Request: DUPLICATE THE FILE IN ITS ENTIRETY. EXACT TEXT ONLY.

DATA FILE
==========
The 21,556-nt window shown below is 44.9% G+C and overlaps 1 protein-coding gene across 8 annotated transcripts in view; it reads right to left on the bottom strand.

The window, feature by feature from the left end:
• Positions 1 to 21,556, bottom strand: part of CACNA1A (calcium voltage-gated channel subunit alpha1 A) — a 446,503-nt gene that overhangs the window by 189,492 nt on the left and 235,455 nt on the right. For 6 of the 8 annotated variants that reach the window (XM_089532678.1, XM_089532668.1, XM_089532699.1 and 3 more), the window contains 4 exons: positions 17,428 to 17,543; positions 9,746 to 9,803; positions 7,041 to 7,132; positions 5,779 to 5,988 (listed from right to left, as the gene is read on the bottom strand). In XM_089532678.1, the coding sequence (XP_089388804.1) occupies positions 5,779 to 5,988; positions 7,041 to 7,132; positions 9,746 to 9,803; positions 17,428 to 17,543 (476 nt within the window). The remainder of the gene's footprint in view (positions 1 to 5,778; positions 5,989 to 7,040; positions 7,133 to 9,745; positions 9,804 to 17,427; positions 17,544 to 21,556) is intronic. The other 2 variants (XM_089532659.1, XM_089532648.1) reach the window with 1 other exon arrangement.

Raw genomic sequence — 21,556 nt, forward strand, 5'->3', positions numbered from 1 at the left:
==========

The 21,556-nt window shown below is 44.9% G+C and overlaps 1 protein-coding gene across 8 annotated transcripts in view; it reads right to left on the bottom strand.

The window, feature by feature from the left end:
• Positions 1 to 21,556, bottom strand: part of CACNA1A (calcium voltage-gated channel subunit alpha1 A) — a 446,503-nt gene that overhangs the window by 189,492 nt on the left and 235,455 nt on the right. For 6 of the 8 annotated variants that reach the window (XM_089532678.1, XM_089532668.1, XM_089532699.1 and 3 more), the window contains 4 exons: positions 17,428 to 17,543; positions 9,746 to 9,803; positions 7,041 to 7,132; positions 5,779 to 5,988 (listed from right to left, as the gene is read on the bottom strand). In XM_089532678.1, the coding sequence (XP_089388804.1) occupies positions 5,779 to 5,988; positions 7,041 to 7,132; positions 9,746 to 9,803; positions 17,428 to 17,543 (476 nt within the window). The remainder of the gene's footprint in view (positions 1 to 5,778; positions 5,989 to 7,040; positions 7,133 to 9,745; positions 9,804 to 17,427; positions 17,544 to 21,556) is intronic. The other 2 variants (XM_089532659.1, XM_089532648.1) reach the window with 1 other exon arrangement.

Raw genomic sequence — 21,556 nt, forward strand, 5'->3', positions numbered from 1 at the left: